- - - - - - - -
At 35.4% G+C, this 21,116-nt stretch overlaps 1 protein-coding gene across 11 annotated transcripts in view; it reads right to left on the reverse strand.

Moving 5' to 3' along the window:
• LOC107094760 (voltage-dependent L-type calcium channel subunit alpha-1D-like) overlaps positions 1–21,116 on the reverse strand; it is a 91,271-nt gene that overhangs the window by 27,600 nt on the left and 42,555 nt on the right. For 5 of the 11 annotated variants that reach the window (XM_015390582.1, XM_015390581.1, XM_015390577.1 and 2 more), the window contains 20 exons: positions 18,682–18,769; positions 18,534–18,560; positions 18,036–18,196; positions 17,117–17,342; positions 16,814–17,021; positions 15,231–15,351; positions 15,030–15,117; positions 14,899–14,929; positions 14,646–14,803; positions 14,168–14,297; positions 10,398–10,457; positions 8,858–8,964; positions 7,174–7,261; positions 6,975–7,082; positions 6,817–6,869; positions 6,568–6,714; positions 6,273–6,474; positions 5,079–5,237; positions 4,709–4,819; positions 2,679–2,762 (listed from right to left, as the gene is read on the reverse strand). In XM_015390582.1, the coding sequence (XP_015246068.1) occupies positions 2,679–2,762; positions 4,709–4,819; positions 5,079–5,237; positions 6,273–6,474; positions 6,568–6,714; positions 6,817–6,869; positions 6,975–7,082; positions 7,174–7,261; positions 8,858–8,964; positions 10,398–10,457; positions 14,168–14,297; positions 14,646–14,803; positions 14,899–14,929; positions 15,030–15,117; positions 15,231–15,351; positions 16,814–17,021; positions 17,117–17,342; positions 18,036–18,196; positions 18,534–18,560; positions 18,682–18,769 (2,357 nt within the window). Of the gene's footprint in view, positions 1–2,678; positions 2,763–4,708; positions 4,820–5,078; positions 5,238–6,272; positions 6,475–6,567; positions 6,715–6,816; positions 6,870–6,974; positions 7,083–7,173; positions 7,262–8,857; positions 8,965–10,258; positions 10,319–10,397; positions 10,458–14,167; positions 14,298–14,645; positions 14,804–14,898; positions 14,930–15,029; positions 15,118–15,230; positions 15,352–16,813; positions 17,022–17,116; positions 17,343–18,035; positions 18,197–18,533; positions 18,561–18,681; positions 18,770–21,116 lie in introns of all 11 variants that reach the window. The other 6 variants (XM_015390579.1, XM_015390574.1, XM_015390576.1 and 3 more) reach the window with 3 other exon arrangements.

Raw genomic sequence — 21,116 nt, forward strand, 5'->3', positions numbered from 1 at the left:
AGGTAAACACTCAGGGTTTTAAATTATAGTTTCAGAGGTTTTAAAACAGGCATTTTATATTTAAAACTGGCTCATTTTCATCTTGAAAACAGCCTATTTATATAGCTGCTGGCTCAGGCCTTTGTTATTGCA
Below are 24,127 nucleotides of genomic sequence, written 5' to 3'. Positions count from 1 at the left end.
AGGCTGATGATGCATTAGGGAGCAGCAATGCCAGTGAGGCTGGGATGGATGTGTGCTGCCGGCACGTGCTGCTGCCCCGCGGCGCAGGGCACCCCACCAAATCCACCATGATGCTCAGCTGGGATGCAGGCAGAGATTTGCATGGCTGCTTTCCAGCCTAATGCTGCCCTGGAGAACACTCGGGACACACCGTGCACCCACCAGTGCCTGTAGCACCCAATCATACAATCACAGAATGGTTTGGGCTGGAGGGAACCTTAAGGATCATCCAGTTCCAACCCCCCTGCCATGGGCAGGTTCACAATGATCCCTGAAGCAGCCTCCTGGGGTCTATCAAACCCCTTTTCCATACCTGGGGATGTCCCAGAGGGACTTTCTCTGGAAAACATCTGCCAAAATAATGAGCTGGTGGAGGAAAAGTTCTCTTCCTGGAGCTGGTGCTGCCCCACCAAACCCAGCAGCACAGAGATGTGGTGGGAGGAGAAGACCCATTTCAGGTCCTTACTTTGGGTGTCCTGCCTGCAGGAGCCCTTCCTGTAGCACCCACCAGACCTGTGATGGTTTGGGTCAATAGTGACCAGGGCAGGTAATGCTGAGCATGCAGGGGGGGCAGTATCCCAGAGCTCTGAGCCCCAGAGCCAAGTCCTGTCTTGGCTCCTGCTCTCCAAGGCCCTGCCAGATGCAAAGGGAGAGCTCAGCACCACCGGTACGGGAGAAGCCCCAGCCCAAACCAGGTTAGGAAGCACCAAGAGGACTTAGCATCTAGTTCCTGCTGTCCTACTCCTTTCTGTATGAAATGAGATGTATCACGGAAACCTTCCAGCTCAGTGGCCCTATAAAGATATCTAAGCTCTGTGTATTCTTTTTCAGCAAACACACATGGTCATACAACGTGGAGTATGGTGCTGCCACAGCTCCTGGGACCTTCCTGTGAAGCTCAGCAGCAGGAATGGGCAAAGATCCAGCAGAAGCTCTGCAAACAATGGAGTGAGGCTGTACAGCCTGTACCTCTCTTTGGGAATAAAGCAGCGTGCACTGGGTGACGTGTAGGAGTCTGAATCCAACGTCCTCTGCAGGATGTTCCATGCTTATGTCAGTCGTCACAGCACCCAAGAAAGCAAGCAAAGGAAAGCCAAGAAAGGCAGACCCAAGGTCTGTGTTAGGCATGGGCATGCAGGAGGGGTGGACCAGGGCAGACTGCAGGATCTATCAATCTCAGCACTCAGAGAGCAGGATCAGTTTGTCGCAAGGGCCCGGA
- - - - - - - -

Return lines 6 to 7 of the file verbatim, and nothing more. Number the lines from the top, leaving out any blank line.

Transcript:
Below are 24,127 nucleotides of genomic sequence, written 5' to 3'. Positions count from 1 at the left end.
AGGCTGATGATGCATTAGGGAGCAGCAATGCCAGTGAGGCTGGGATGGATGTGTGCTGCCGGCACGTGCTGCTGCCCCGCGGCGCAGGGCACCCCACCAAATCCACCATGATGCTCAGCTGGGATGCAGGCAGAGATTTGCATGGCTGCTTTCCAGCCTAATGCTGCCCTGGAGAACACTCGGGACACACCGTGCACCCACCAGTGCCTGTAGCACCCAATCATACAATCACAGAATGGTTTGGGCTGGAGGGAACCTTAAGGATCATCCAGTTCCAACCCCCCTGCCATGGGCAGGTTCACAATGATCCCTGAAGCAGCCTCCTGGGGTCTATCAAACCCCTTTTCCATACCTGGGGATGTCCCAGAGGGACTTTCTCTGGAAAACATCTGCCAAAATAATGAGCTGGTGGAGGAAAAGTTCTCTTCCTGGAGCTGGTGCTGCCCCACCAAACCCAGCAGCACAGAGATGTGGTGGGAGGAGAAGACCCATTTCAGGTCCTTACTTTGGGTGTCCTGCCTGCAGGAGCCCTTCCTGTAGCACCCACCAGACCTGTGATGGTTTGGGTCAATAGTGACCAGGGCAGGTAATGCTGAGCATGCAGGGGGGGCAGTATCCCAGAGCTCTGAGCCCCAGAGCCAAGTCCTGTCTTGGCTCCTGCTCTCCAAGGCCCTGCCAGATGCAAAGGGAGAGCTCAGCACCACCGGTACGGGAGAAGCCCCAGCCCAAACCAGGTTAGGAAGCACCAAGAGGACTTAGCATCTAGTTCCTGCTGTCCTACTCCTTTCTGTATGAAATGAGATGTATCACGGAAACCTTCCAGCTCAGTGGCCCTATAAAGATATCTAAGCTCTGTGTATTCTTTTTCAGCAAACACACATGGTCATACAACGTGGAGTATGGTGCTGCCACAGCTCCTGGGACCTTCCTGTGAAGCTCAGCAGCAGGAATGGGCAAAGATCCAGCAGAAGCTCTGCAAACAATGGAGTGAGGCTGTACAGCCTGTACCTCTCTTTGGGAATAAAGCAGCGTGCACTGGGTGACGTGTAGGAGTCTGAATCCAACGTCCTCTGCAGGATGTTCCATGCTTATGTCAGTCGTCACAGCACCCAAGAAAGCAAGCAAAGGAAAGCCAAGAAAGGCAGACCCAAGGTCTGTGTTAGGCATGGGCATGCAGGAGGGGTGGACCAGGGCAGACTGCAGGATCTATCAATCTCAGCACTCAGAGAGCAGGATCAGTTTGTCGCAAGGGCCCGGA